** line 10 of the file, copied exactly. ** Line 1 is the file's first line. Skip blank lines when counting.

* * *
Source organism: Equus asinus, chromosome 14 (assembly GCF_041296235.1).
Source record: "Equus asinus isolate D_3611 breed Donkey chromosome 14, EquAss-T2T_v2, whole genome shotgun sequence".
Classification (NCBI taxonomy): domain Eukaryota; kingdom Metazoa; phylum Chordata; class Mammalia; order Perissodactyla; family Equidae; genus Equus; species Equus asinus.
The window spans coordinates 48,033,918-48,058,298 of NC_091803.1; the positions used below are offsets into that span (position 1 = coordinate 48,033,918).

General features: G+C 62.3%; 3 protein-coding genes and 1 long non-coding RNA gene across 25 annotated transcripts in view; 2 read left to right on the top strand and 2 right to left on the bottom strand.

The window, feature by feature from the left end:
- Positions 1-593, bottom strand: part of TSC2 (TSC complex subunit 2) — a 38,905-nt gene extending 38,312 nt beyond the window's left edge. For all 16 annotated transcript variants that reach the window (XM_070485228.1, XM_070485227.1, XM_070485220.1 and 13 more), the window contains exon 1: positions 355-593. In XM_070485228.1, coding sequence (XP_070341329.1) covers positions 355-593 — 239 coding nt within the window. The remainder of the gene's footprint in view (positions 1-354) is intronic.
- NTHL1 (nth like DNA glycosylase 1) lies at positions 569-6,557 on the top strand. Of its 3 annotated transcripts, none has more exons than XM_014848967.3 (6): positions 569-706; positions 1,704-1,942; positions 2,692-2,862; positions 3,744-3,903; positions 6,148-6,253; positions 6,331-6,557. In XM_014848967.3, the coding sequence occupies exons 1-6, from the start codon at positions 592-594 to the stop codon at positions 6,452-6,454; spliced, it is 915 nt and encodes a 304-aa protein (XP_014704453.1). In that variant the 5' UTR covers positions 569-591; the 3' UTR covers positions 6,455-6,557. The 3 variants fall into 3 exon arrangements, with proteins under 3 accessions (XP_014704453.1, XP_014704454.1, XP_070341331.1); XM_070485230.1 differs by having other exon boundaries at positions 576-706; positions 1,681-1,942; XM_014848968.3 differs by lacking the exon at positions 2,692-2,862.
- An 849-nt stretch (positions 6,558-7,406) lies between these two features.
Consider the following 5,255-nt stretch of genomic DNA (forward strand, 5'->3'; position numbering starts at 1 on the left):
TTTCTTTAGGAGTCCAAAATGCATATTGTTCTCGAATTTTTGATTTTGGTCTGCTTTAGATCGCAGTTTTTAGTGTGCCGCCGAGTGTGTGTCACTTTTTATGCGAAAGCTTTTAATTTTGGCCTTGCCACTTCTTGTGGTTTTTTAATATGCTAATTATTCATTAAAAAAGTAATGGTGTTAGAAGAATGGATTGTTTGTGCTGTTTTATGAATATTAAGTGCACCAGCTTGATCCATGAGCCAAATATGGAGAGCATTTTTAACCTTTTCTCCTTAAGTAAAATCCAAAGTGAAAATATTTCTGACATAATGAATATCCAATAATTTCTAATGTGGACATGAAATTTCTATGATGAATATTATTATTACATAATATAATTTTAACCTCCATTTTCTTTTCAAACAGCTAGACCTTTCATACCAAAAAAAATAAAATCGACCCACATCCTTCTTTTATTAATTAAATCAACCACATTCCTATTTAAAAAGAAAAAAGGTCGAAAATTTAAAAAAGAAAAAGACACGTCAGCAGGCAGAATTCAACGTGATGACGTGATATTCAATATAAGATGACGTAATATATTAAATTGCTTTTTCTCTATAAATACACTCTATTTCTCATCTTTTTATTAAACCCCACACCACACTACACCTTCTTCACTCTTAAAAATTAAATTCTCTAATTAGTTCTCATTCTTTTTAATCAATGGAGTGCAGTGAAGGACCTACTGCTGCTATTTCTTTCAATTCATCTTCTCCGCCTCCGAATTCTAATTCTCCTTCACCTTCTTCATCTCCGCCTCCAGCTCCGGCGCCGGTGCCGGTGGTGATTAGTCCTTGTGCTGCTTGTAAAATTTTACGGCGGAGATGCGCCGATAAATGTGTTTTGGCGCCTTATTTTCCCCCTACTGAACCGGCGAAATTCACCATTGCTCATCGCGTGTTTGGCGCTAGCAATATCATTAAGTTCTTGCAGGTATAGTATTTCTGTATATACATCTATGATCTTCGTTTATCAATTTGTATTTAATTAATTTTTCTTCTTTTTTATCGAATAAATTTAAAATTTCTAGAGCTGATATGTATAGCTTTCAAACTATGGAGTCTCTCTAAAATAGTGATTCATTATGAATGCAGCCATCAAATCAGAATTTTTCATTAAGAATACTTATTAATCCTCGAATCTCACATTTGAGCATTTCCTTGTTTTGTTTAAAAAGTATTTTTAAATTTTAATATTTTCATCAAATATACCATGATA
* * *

Consider the following 5,255-nt stretch of genomic DNA (forward strand, 5'->3'; position numbering starts at 1 on the left):